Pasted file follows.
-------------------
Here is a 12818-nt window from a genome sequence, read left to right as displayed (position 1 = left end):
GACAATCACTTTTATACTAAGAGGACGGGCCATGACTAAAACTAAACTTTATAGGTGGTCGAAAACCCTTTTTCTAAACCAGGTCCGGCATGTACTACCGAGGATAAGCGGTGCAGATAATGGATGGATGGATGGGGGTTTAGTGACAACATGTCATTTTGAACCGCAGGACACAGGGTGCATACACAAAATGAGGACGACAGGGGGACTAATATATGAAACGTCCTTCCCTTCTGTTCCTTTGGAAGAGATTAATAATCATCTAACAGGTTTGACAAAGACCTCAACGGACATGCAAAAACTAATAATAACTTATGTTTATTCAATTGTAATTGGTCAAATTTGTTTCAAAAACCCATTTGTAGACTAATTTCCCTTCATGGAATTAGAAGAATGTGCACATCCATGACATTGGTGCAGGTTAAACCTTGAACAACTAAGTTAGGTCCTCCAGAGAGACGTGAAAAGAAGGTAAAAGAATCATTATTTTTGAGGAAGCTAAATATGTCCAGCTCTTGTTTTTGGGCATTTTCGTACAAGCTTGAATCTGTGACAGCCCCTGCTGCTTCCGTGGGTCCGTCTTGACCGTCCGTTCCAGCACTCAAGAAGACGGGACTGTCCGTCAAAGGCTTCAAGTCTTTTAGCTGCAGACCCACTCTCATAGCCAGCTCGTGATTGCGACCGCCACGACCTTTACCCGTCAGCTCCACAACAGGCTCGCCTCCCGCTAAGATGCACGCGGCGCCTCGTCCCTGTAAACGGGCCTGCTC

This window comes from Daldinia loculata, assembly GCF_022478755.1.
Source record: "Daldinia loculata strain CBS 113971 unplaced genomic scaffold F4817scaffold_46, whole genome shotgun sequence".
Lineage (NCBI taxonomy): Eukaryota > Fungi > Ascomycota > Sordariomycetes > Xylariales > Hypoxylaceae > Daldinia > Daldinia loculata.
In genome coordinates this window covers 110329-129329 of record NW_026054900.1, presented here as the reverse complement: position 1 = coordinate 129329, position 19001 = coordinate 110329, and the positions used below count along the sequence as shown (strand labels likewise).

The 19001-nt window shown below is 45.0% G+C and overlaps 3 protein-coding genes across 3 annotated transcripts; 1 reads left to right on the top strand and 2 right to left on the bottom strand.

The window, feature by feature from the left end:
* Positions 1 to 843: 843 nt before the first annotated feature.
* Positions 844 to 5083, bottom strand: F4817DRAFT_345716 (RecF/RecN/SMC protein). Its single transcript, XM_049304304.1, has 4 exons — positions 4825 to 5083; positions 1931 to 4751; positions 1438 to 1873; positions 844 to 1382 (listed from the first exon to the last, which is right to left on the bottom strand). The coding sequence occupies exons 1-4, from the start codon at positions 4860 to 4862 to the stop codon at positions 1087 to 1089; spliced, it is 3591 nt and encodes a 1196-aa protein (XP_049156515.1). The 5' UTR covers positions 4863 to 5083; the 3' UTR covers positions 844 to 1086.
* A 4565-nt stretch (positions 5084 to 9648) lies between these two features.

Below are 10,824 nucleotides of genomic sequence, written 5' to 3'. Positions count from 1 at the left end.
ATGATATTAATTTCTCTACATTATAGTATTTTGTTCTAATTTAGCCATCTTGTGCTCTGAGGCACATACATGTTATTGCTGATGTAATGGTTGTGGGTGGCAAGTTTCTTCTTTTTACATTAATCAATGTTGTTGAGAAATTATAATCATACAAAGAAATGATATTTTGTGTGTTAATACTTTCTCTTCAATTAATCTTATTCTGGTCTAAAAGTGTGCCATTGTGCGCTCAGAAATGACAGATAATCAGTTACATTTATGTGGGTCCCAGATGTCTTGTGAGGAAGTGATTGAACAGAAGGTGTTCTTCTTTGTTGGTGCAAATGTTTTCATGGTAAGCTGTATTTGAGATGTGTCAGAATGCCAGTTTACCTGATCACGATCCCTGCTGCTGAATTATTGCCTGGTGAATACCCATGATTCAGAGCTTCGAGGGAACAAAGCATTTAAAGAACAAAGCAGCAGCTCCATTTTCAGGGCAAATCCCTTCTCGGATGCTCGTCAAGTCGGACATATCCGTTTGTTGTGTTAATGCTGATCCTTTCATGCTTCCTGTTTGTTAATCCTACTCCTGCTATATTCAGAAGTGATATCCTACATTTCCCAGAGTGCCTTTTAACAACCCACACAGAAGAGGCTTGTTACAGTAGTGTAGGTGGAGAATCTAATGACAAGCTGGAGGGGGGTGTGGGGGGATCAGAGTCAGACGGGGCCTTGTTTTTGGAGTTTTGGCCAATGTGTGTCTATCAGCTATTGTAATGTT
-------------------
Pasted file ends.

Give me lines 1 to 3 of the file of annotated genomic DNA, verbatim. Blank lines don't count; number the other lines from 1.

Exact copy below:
Here is a 12818-nt window from a genome sequence, read left to right as displayed (position 1 = left end):
GACAATCACTTTTATACTAAGAGGACGGGCCATGACTAAAACTAAACTTTATAGGTGGTCGAAAACCCTTTTTCTAAACCAGGTCCGGCATGTACTACCGAGGATAAGCGGTGCAGATAATGGATGGATGGATGGGGGTTTAGTGACAACATGTCATTTTGAACCGCAGGACACAGGGTGCATACACAAAATGAGGACGACAGGGGGACTAATATATGAAACGTCCTTCCCTTCTGTTCCTTTGGAAGAGATTAATAATCATCTAACAGGTTTGACAAAGACCTCAACGGACATGCAAAAACTAATAATAACTTATGTTTATTCAATTGTAATTGGTCAAATTTGTTTCAAAAACCCATTTGTAGACTAATTTCCCTTCATGGAATTAGAAGAATGTGCACATCCATGACATTGGTGCAGGTTAAACCTTGAACAACTAAGTTAGGTCCTCCAGAGAGACGTGAAAAGAAGGTAAAAGAATCATTATTTTTGAGGAAGCTAAATATGTCCAGCTCTTGTTTTTGGGCATTTTCGTACAAGCTTGAATCTGTGACAGCCCCTGCTGCTTCCGTGGGTCCGTCTTGACCGTCCGTTCCAGCACTCAAGAAGACGGGACTGTCCGTCAAAGGCTTCAAGTCTTTTAGCTGCAGACCCACTCTCATAGCCAGCTCGTGATTGCGACCGCCACGACCTTTACCCGTCAGCTCCACAACAGGCTCGCCTCCCGCTAAGATGCACGCGGCGCCTCGTCCCTGTAAACGGGCCTGCTC

This window comes from Daldinia loculata, assembly GCF_022478755.1.